Sunday March 27, 2016
We bused the 112 miles from Pisca to Nasca to avoid the Easter traffic and lick our wounds from the robbery. Jocelyn had read about this town and the Nasca Lines made by the Nasca Indians about 2,000 years ago. They are in various animal forms and must be viewed by aircraft from about 400 meters altitude. Yesterday afternoon we made the awesome flight to view this ancient culture and history.
The Nazca Lines are a series of ancient geoglyphs located in the Nazca Desert in southern Peru. They were designated as a UNESCO World Heritage Site in 1994. The high, arid plateau stretches more than 80 km (50 mi) between the towns of Nazca and Palpa on the Pampas de Jumana about 400 km south of Lima. Although some local geoglyphs resemble Paracas motifs, scholars believe the Nazca Lines were created by the Nazca culture between 500 B.C.E. and 500 C.E. The hundreds of individual figures range in complexity from simple lines to stylized hummingbirds, spiders, monkeys, fish, sharks, orcas, and lizards.
The designs are shallow lines made in the ground by removing the reddish pebbles and uncovering the whitish/grayish ground beneath. Hundreds are simple lines or geometric shapes; more than 70 are zoomorphic designs of animals such as birds, fish, llamas, jaguars, monkeys, or human figures. Other designs include phytomorphic shapes such as trees and flowers. The largest figures are over 200 m (660 ft) across. Scholars differ in interpreting the purpose of the designs, but in general, they ascribe religious significance to them.
Due to its isolation and to the dry, windless, and stable climate of the plateau, the lines have mostly been naturally preserved. Extremely rare changes in weather may temporarily alter the general designs. As of recent years, the lines are said to have been deteriorating due to an influx of squatters inhabiting the lands.
Today we took another day off to rest and ended up on a private tour of the Cemetery at Chauchilla.
Chauchilla Cemetery is a cemetery that contains prehispanic mummified human remains and archeological artifacts, located 30 kilometres (19 mi) south of the city of Nazca in Peru. The cemetery was discovered in the 1920s, but had not been used since the 9th century AD. The cemetery includes many important burials over a period of 600 to 700 years. The start of the interments was in about 200 AD. It is important as a source of archaeology to Nazca culture. The cemetery has been extensively plundered by huaqueros (grave robbers) who have left human bones and pottery scattered around the area. Similar local cemeteries have been damaged to a greater extent. The site has been protected by Peruvian law since 1997 and tourists pay around seven U.S. dollars to take the two-hour tour of this ancient necropolis. The site is by the Poroma riverbed and can be accessed off a dirt track from the Panamerican Highway. In 1997, the majority of the scattered bones and plundered pottery were restored to the tombs.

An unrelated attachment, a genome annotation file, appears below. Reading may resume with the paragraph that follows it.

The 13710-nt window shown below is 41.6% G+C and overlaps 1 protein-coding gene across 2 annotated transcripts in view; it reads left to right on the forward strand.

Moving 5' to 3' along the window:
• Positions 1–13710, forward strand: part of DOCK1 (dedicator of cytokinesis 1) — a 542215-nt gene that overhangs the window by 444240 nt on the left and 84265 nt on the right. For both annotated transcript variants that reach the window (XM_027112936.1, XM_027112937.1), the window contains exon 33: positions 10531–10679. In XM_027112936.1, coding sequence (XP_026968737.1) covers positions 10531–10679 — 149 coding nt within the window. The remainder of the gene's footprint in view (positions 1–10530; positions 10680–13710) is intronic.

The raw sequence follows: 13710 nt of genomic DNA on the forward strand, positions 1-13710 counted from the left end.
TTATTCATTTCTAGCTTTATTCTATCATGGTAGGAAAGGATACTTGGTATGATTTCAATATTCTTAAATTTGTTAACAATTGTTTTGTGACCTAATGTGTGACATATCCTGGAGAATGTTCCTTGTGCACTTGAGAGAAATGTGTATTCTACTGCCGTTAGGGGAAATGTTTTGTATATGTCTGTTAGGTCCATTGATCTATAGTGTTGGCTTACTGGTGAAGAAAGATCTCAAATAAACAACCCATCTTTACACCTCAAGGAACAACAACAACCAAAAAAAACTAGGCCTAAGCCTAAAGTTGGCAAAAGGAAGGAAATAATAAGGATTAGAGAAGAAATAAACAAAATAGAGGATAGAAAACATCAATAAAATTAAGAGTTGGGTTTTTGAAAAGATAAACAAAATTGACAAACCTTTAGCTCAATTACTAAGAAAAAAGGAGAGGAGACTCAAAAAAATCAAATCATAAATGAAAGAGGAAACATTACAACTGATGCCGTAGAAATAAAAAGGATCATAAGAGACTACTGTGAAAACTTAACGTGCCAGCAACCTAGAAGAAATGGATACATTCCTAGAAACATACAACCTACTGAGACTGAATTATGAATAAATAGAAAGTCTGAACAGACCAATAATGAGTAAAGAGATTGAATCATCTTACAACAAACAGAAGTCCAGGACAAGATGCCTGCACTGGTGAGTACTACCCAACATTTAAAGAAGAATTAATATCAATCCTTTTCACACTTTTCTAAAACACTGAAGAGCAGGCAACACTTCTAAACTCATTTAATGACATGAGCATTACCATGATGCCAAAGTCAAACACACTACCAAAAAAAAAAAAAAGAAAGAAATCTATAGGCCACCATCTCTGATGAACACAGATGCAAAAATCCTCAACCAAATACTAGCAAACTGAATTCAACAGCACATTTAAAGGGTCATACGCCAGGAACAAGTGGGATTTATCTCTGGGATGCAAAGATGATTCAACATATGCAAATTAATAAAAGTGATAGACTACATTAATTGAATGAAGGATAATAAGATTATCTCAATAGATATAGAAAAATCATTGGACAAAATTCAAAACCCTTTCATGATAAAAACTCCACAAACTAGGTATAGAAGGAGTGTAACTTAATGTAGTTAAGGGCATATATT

The bodies are so remarkably preserved due mainly to the dry climate in the Peruvian Desert but the funeral rites were also a contributing factor. The bodies were clothed in embroidered cotton and then painted with a resin and kept in purpose-built tombs made from mud bricks. The resin is thought to have kept out insects and slowed bacteria trying to feed on the bodies.
The following is Jocelyn’s excellent description:
In the desert of Southern Peru, lies one of mankind’s historical mysteries. The Nazca Lines, geoglyphs etched into desert sand, were constructed for religious ceremonies to pray for water and life/fertility. The Nazca Lines are possibly open air temples. The most famous lines portray familiar creatures but there are thousands of geometric lines that can be seen throughout the valley. The Nazca people were a civilization dating roughly from 100 B.C- 700 A.D. Eight hundred years these people survived by constructing underground aqueducts that are still used today. They lived in the harshest and driest of conditions, where their bodies adapted to. They were very small people that barely ate meat and didn’t need to drink much water. The people collapsed and faded from history possibly from an Inca take over. They believed in human sacrifices, where many of the sacrifices were babies that had no sin, ultimately “pure.” We flew over the most famous of the Nazca Lines yesterday. It was magnificent to see how large these images are and how precise the geometric shapes are. They were very skilled and focused people.(we both got very sick from the flight haha) Today we visited the Cementerios de Chauchilla, where a specific bird that buries it’s home into the sand helped archeologist find this enormous cemetery in the 1920s. Many grave raiders stole things inside and threw around the bodies but it was finally protected by Peruvian law in 1997. The mummies are so well preserved because of the dry desert and the process the Nazca used before buriel. The bodies were clothed in cotton(as you can see in the photos) and painted with resin. Most of the bodies found were identified as shamans. They are jaw dropping to see, all cross legged, facing the sunrise and most were sacrifices. One interesting point, they have a red toned hair color and wore their hair in dreadlocks. It was a bit creepy to walk around and see all these mummies within arm distance. But I highly recommend making the visit if you are traveling in Peru!
Our cemetery guide was the first in all of Latin America that really disliked what Spain had done to this world. The Spanish plundered, pillaged and raped all the Americas. He wishes that no Spanish were ever spoken here. Very interesting. Juan is an freelance tour guide that has learned 7 languages. As he puts it, “The more languages I speak, the more jobs I get”. He is a very smart guy and was a pleasure to talk with.